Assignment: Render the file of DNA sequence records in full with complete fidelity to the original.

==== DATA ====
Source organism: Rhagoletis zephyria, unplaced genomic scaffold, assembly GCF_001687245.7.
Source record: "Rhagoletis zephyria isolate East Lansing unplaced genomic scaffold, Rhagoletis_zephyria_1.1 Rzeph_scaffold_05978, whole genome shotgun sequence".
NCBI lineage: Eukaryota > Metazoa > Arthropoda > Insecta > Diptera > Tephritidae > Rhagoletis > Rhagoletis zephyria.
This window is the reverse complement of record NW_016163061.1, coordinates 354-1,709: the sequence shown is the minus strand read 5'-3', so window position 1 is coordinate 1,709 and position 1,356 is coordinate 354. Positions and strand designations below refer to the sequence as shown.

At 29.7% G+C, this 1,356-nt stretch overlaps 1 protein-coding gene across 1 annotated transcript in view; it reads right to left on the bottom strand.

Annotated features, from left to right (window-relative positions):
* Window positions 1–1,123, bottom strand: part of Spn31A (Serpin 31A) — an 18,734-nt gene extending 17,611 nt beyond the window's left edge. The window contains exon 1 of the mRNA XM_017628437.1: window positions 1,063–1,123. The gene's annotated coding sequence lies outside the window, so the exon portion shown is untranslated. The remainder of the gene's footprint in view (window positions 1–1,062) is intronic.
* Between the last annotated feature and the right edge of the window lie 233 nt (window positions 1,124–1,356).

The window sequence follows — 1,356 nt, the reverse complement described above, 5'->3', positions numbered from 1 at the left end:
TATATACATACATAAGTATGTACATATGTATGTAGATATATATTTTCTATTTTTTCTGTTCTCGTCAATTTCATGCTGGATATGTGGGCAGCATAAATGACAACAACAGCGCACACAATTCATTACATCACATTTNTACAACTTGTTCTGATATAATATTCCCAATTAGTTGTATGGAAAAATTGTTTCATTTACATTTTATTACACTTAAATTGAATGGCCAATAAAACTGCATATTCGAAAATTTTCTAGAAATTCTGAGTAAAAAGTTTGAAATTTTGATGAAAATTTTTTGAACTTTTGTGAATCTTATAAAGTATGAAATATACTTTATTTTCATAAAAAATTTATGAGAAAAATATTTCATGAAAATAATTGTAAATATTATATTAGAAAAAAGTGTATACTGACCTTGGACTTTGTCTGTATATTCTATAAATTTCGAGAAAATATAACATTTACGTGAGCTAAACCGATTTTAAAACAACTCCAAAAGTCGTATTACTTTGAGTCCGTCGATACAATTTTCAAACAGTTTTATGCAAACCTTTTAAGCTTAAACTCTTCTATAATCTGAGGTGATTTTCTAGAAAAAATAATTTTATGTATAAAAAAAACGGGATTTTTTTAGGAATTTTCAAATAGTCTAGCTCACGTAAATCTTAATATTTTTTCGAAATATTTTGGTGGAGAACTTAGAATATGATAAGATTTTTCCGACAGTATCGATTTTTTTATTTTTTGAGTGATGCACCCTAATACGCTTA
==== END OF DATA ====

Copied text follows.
Source organism: Rhagoletis zephyria, unplaced genomic scaffold, assembly GCF_001687245.7.
Source record: "Rhagoletis zephyria isolate East Lansing unplaced genomic scaffold, Rhagoletis_zephyria_1.1 Rzeph_scaffold_05978, whole genome shotgun sequence".
NCBI lineage: Eukaryota > Metazoa > Arthropoda > Insecta > Diptera > Tephritidae > Rhagoletis > Rhagoletis zephyria.
This window is the reverse complement of record NW_016163061.1, coordinates 354-1,709: the sequence shown is the minus strand read 5'-3', so window position 1 is coordinate 1,709 and position 1,356 is coordinate 354. Positions and strand designations below refer to the sequence as shown.

At 29.7% G+C, this 1,356-nt stretch overlaps 1 protein-coding gene across 1 annotated transcript in view; it reads right to left on the bottom strand.

Annotated features, from left to right (window-relative positions):
* Window positions 1–1,123, bottom strand: part of Spn31A (Serpin 31A) — an 18,734-nt gene extending 17,611 nt beyond the window's left edge. The window contains exon 1 of the mRNA XM_017628437.1: window positions 1,063–1,123. The gene's annotated coding sequence lies outside the window, so the exon portion shown is untranslated. The remainder of the gene's footprint in view (window positions 1–1,062) is intronic.
* Between the last annotated feature and the right edge of the window lie 233 nt (window positions 1,124–1,356).

The window sequence follows — 1,356 nt, the reverse complement described above, 5'->3', positions numbered from 1 at the left end:
TATATACATACATAAGTATGTACATATGTATGTAGATATATATTTTCTATTTTTTCTGTTCTCGTCAATTTCATGCTGGATATGTGGGCAGCATAAATGACAACAACAGCGCACACAATTCATTACATCACATTTNTACAACTTGTTCTGATATAATATTCCCAATTAGTTGTATGGAAAAATTGTTTCATTTACATTTTATTACACTTAAATTGAATGGCCAATAAAACTGCATATTCGAAAATTTTCTAGAAATTCTGAGTAAAAAGTTTGAAATTTTGATGAAAATTTTTTGAACTTTTGTGAATCTTATAAAGTATGAAATATACTTTATTTTCATAAAAAATTTATGAGAAAAATATTTCATGAAAATAATTGTAAATATTATATTAGAAAAAAGTGTATACTGACCTTGGACTTTGTCTGTATATTCTATAAATTTCGAGAAAATATAACATTTACGTGAGCTAAACCGATTTTAAAACAACTCCAAAAGTCGTATTACTTTGAGTCCGTCGATACAATTTTCAAACAGTTTTATGCAAACCTTTTAAGCTTAAACTCTTCTATAATCTGAGGTGATTTTCTAGAAAAAATAATTTTATGTATAAAAAAAACGGGATTTTTTTAGGAATTTTCAAATAGTCTAGCTCACGTAAATCTTAATATTTTTTCGAAATATTTTGGTGGAGAACTTAGAATATGATAAGATTTTTCCGACAGTATCGATTTTTTTATTTTTTGAGTGATGCACCCTAATACGCTTA